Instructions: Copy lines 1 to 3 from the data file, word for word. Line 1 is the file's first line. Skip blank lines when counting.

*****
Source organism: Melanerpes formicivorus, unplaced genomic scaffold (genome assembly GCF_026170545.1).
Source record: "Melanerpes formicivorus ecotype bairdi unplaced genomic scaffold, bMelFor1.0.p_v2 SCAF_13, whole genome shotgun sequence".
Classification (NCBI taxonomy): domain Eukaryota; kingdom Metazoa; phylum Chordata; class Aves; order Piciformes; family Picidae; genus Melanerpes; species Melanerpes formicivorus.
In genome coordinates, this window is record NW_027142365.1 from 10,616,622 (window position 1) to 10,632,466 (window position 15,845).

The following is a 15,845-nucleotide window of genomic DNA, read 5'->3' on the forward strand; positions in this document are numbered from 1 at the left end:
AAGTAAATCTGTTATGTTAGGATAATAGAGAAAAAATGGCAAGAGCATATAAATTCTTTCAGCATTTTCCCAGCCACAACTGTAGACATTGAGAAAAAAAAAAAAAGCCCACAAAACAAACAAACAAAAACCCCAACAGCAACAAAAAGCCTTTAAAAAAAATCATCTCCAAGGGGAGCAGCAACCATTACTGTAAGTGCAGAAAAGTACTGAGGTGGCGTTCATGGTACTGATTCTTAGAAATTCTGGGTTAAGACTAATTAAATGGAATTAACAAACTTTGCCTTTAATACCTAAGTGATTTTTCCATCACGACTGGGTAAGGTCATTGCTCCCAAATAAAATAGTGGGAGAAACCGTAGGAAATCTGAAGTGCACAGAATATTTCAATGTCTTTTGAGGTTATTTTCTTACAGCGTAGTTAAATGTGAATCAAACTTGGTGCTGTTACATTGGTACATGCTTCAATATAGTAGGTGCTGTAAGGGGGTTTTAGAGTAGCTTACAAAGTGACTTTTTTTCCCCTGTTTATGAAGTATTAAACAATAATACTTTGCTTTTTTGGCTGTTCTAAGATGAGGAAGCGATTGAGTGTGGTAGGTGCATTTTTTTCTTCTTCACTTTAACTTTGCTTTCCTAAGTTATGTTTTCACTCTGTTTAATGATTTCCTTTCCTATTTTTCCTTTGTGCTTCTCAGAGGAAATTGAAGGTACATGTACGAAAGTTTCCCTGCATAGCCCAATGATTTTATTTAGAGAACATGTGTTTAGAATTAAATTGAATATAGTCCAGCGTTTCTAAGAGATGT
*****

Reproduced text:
Source organism: Melanerpes formicivorus, unplaced genomic scaffold (genome assembly GCF_026170545.1).
Source record: "Melanerpes formicivorus ecotype bairdi unplaced genomic scaffold, bMelFor1.0.p_v2 SCAF_13, whole genome shotgun sequence".
Classification (NCBI taxonomy): domain Eukaryota; kingdom Metazoa; phylum Chordata; class Aves; order Piciformes; family Picidae; genus Melanerpes; species Melanerpes formicivorus.